No Way Back
It’s tempting to believe that when the economy recovers, the legal profession’s lost jobs and revenues will come coursing back. But don’t bet on it, says British legal technology expert Richard Susskind.
The economic downturn is only accelerating powerful trends that already were in motion, says Susskind, who received a doctorate in computers and the law at Oxford University and who now serves as IT adviser to the Lord Chief Justice of England and Wales. The product of those trends, he says, will be a new generation of technology-based lawyers who will change the nature of legal services.
“When the storm lifts, the terrain is going to look wildly different,” predicted Susskind in his keynote speech on April 2 to the ABA’s Techshow 2009 held in Chicago. “Those who think the techniques they must adopt to survive over the next few months will be irrelevant to the future are fundamentally mistaken. They are with us for life.”
In his speech, Susskind sounded themes from his book The End of Lawyers? Rethinking the Nature of Legal Services, published late last year by Oxford University Press. That message may be particularly resonant in a period during which the legal industry has suffered significant job losses. Some 2,700 jobs were lost in the field—including lawyers and support staff—just during March, according to numbers from the U.S. Bureau of Labor Statistics.
“Over the next decade, we’re going to see fundamental change in the legal services market,” Susskind told his Techshow audience. “Legal services as we know it today will fade, not entirely but substantially.”
Susskind’s message—simultaneously somber and hopeful—also was underscored by the continuing interest in Techshow, which bills itself as the world’s premier legal technology conference and expo. Sponsored by the ABA’s Law Practice Management Section, Techshow is now in its 23rd year.
“The show continues to grow because technology continues to both grow and change,” said Laura A. Calloway, director of the Alabama State Bar’s Practice Management Assistance Program and Techshow chair.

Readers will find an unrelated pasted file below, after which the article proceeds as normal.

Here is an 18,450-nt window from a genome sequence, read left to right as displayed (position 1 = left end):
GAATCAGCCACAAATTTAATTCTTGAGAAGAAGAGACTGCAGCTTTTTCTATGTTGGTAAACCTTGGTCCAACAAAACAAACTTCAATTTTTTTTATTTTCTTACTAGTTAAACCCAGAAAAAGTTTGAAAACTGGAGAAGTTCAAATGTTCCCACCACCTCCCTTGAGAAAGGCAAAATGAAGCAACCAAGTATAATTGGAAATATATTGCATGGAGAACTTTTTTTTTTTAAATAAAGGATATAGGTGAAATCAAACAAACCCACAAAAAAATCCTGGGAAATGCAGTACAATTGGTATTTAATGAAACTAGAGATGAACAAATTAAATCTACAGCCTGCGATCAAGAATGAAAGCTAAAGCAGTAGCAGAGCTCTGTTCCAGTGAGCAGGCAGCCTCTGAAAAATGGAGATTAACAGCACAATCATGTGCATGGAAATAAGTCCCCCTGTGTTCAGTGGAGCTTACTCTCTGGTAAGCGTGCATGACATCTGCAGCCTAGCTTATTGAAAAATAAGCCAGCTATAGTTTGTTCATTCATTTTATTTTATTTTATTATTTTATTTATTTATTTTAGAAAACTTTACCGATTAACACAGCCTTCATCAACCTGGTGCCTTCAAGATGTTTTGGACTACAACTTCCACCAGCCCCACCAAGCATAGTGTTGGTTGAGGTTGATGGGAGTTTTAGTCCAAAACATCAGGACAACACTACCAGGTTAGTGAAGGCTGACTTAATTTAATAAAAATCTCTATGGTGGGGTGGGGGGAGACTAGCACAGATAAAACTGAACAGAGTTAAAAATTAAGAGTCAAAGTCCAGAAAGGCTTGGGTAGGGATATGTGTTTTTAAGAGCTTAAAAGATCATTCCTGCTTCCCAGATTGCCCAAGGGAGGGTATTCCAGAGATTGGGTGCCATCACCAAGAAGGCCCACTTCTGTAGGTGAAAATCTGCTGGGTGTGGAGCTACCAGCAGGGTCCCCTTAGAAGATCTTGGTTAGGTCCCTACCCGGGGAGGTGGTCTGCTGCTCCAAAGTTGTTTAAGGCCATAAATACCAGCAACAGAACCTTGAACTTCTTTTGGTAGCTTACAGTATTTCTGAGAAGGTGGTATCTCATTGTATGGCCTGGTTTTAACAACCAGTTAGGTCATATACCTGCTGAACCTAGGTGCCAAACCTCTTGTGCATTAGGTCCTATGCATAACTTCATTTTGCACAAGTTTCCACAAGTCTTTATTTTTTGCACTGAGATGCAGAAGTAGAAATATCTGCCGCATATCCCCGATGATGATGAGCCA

LETTING GO OF OLD NOTIONS
Susskind said it’s time for lawyers to give up the notion that their value lies in traditional one-on-one consultation. Under growing pressure from clients to do more with less, lawyers will use technology not only to streamline and automate existing processes but to invent new ones.
“Innovation is when you use technology to allow you to do things that weren’t previously possible,” he said. “It’s not a question of seeing more clearly some predetermined future; it’s working to create a new future.”
Skeptics would do well to remember Susskind predicted in his 1996 book The Future of Law that lawyers would turn to e-mail as a primary means of communicating with clients—a view widely branded then as heresy.
His latest book sketches a future revolutionized by technologies, including closed legal communities in which corporate clients share and syndicate legal advice and documents online to tackle collective regulatory and compliance problems.
Not even areas like family law will be unaffected, Susskind said.
An online dispute resolution system developed at Victoria University in Melbourne, Australia, helps divorcing couples work out trade-offs based on which items each desires most.
Susskind says one of the important new tasks—performed by lawyers working as “legal knowledge engineers”—will be to organize knowledge and processes that are distilled into computer systems to help law firms serve clients. As legal services continue evolving, he says, these systems will be offered directly to clients as a packaged do-it-yourself service.
“It’s not the end of lawyers,” Susskind told his Techshow audience. “It’s the end perhaps of many or most lawyers as we know them. In reality, there are new opportunities out there. It’s an incremental revolution. Every year we keep taking little steps to an IT-enabled but radically changed set of legal services.”